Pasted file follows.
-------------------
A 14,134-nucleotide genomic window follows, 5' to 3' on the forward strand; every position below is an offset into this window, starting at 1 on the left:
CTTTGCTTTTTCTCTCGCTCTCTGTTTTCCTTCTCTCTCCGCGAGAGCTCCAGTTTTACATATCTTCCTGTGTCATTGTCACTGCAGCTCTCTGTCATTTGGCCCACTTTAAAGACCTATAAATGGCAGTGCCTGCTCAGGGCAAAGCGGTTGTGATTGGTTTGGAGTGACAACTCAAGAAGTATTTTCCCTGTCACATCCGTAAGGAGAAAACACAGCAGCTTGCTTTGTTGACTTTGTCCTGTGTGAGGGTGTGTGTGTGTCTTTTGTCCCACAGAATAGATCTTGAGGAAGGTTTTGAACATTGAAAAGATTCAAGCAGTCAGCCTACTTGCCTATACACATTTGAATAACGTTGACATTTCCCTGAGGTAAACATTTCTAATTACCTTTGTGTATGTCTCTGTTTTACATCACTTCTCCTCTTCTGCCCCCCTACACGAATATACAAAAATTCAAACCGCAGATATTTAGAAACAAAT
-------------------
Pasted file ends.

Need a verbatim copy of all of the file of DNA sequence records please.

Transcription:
A 14,134-nucleotide genomic window follows, 5' to 3' on the forward strand; every position below is an offset into this window, starting at 1 on the left:
CTTTGCTTTTTCTCTCGCTCTCTGTTTTCCTTCTCTCTCCGCGAGAGCTCCAGTTTTACATATCTTCCTGTGTCATTGTCACTGCAGCTCTCTGTCATTTGGCCCACTTTAAAGACCTATAAATGGCAGTGCCTGCTCAGGGCAAAGCGGTTGTGATTGGTTTGGAGTGACAACTCAAGAAGTATTTTCCCTGTCACATCCGTAAGGAGAAAACACAGCAGCTTGCTTTGTTGACTTTGTCCTGTGTGAGGGTGTGTGTGTGTCTTTTGTCCCACAGAATAGATCTTGAGGAAGGTTTTGAACATTGAAAAGATTCAAGCAGTCAGCCTACTTGCCTATACACATTTGAATAACGTTGACATTTCCCTGAGGTAAACATTTCTAATTACCTTTGTGTATGTCTCTGTTTTACATCACTTCTCCTCTTCTGCCCCCCTACACGAATATACAAAAATTCAAACCGCAGATATTTAGAAACAAAT